How to really put the kids off sex
What a waste of money. Surely the same effect could have been created for free by persuading prominent politicians - perhaps members of the Shadow Cabinet who have this week reminisced to such effect about their dope-smoking days - to share with us their ecstatic memories of teenage sex.
Every new detail, whether of juvenile snogging (ugh!) to the smearing of a future frontbench stalwart with chocolate spread (yeuch! gross!) would surely be enough to get another half-million or so teenagers to sign the Just Say No pledge. And probably the rest of us as well.
There would have to be a ban on the "I tried it once but didn't like it" school of confessions, of course, but ex-partners of grisly politicians would be free to come out with this time-honoured lin if quizzed by the tabloids. Then virginity really would be cool.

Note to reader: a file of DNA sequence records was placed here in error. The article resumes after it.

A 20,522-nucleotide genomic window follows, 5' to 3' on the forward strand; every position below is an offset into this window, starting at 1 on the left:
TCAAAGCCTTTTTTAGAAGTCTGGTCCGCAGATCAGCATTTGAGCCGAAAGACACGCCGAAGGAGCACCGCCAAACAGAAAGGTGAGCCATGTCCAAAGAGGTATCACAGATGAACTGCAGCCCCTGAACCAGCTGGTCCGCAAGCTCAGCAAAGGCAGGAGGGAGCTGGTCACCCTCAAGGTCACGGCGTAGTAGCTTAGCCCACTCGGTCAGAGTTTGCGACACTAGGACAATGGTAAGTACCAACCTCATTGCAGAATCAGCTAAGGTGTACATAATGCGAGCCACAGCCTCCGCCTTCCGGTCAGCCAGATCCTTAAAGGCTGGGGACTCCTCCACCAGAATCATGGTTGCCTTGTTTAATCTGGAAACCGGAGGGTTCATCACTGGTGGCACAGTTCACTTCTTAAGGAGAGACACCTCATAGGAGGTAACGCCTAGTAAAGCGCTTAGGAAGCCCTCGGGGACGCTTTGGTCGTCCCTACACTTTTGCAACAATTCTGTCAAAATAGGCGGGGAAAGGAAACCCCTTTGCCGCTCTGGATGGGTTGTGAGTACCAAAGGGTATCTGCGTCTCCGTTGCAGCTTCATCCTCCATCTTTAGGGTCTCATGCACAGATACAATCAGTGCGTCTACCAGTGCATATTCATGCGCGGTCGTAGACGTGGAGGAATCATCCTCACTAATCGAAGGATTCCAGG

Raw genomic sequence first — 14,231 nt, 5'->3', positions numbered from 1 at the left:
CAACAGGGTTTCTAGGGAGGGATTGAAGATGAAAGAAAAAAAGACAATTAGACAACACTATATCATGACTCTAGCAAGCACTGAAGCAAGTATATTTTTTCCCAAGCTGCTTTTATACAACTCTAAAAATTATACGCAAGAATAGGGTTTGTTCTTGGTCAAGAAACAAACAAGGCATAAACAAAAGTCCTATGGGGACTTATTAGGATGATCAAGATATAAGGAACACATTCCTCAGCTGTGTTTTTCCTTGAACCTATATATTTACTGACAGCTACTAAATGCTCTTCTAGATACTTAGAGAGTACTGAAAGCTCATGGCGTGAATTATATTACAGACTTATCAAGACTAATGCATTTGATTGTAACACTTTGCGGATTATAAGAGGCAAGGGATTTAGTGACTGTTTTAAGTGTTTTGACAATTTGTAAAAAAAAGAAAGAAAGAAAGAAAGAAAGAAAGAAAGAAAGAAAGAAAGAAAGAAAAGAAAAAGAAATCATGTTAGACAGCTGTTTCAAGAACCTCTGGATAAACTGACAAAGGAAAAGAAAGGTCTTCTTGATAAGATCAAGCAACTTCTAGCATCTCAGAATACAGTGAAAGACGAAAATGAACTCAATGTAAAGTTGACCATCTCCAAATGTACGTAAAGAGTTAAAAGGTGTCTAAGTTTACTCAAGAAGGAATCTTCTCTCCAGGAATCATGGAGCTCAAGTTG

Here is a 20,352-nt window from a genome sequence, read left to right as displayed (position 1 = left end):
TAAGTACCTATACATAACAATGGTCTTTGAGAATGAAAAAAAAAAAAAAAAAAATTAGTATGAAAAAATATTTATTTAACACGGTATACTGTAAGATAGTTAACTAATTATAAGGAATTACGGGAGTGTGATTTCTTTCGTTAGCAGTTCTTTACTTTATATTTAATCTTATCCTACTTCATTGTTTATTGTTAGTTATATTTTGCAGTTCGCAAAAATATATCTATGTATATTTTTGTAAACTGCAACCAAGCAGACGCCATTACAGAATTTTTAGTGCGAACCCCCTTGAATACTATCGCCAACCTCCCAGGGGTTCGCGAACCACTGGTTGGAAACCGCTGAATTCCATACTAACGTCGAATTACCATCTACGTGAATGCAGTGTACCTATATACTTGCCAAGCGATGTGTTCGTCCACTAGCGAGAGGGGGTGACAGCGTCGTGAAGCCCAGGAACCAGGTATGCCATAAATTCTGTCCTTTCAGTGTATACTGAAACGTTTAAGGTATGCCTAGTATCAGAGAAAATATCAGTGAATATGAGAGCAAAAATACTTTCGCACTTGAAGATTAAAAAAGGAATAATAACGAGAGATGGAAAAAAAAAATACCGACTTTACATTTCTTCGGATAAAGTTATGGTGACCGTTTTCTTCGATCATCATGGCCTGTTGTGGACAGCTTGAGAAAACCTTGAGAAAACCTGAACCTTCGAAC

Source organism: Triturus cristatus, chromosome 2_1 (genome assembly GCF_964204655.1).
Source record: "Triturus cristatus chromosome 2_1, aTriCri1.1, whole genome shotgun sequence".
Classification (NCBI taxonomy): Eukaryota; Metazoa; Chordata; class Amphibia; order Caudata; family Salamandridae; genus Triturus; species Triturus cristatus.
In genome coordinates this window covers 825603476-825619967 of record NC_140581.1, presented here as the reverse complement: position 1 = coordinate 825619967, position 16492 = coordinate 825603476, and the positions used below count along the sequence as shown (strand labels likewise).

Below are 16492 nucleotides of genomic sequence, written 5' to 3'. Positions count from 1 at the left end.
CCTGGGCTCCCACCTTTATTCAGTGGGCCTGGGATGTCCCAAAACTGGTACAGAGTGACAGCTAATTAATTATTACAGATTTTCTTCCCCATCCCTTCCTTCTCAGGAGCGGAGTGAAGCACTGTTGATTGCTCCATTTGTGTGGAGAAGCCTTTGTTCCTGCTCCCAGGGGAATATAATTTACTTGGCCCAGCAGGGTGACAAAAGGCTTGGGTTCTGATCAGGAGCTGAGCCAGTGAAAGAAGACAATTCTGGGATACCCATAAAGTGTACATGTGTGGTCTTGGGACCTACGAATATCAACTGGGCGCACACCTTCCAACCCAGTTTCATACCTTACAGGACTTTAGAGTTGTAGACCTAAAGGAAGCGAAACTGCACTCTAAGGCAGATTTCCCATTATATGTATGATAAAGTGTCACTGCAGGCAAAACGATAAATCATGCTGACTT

Sounds as if lack of cool has put the kybosh on another bright government wheeze, that of graduation ceremonies for boys who end up leaving school without qualifications. The idea was to promote "self-esteem" and "civic mindedness". Not the words used by potential graduates during a consultation exercise: they preferred "pointless", and "embarrassing".
And that's why the suggestion that school music lessons should be made more popular by the injection of pop and dance should be treated with great caution.
What spotty 14-year-old really wants to dissect the lyrics of Eminem during music lessons? It's well intentioned - but guaranteed to make teenagers think music lessons are even more naff than they do now. Perhaps that's just more reverse psychology in action: introduce Madonna into school music lessons, and Year 9 will be screaming for more Mozart. You just watch.